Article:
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Mat Paget
on September 29, 2020 at 1:20PM PDT

2020 has been a banner year for VR gaming, and if you’re looking to step into virtual reality for the first time, you couldn’t have picked a better time. However, it can be difficult to figure out which VR headset is the best one. With the recent reveal of the Oculus Quest 2, and headsets like the Valve Index, HTC’s line of headsets, and more already on the market, there are a lot of options to choose from. Not to mention a variety of great games that came out this year, and the countless others still slated for release. Half-Life: Alyx was a big reason many people purchased their first VR headset and is an absolute must-play VR app if you own one yourself. Not to mention games like The Walking Dead: Saints & Sinners and Phantom: Covert Ops, which both offer fun new ways to take on VR baddies.

Some VR games are exclusive to specific headsets–Oculus and PlayStation VR both have their own dedicated libraries. In addition to games, each VR headset out there right now has unique qualities like high resolutions, AMOLED displays, or built-in speakers. The Oculus Quest 2 is also a powerful mobile VR headset solution, allowing you to take VR pretty much anywhere (as long as it’s safe) like mobile VR options such as Samsung Gear VR. Deciding on the best VR headset for you can be intimidating, especially since you’re spending a lot of money and aren’t intimately familiar with each wired or standalone VR headset. That’s why we put together this guide to the best VR headset you can buy in 2020.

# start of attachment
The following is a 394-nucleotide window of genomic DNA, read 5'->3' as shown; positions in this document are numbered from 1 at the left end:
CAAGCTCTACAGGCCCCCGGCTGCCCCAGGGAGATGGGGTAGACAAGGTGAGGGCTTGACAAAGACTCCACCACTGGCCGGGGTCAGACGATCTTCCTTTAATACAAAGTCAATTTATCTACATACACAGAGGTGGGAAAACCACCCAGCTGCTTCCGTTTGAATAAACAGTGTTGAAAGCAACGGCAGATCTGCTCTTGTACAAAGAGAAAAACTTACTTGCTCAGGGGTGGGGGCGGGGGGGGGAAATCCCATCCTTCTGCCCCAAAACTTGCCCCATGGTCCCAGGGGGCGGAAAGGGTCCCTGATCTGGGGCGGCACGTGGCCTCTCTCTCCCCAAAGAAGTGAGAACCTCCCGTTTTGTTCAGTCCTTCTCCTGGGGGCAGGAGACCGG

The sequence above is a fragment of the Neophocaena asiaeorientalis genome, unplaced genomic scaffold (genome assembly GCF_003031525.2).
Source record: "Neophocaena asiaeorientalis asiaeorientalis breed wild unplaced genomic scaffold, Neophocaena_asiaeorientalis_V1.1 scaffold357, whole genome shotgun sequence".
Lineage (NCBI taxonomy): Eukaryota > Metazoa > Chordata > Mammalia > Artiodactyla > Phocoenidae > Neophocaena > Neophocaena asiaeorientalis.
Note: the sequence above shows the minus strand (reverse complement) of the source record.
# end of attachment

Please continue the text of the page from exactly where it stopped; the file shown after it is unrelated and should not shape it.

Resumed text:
Whether you’re looking for a VR headset you can play anywhere (and want something better than Gear VR), a high-end headset for the most immersive experience and motion controls on your gaming PC, or something in between, there are plenty of VR goggles to choose from. While the early days of VR gaming made us choose between the Oculus Rift, HTC Vive, and Gear VR, more companies have entered the space. Valve stepped out on its own with the Index, Samsung created a Windows Mixed Reality headset with the Samsung HMD Odyssey+, and Sony released its PlayStation VR, which has proved fairly popular among PS4 players and will be compatible with PS5.

Please note that all pricing seen below indicates the product’s standard list price and does not reflect any discounts or other price fluctuations, especially with the most popular headsets being consistently out of stock.

For more guides on the best gaming tech out there, check out our recommendations our best gaming headsets, mice, keyboards, and monitors, as well as our Nintendo Switch buying guide. Also be sure to check out our guide to the best VPN services for streaming TV and movies. If you’re looking for a great PC to pair your VR headset with, make sure to take a look at our guide on how to build a gaming PC.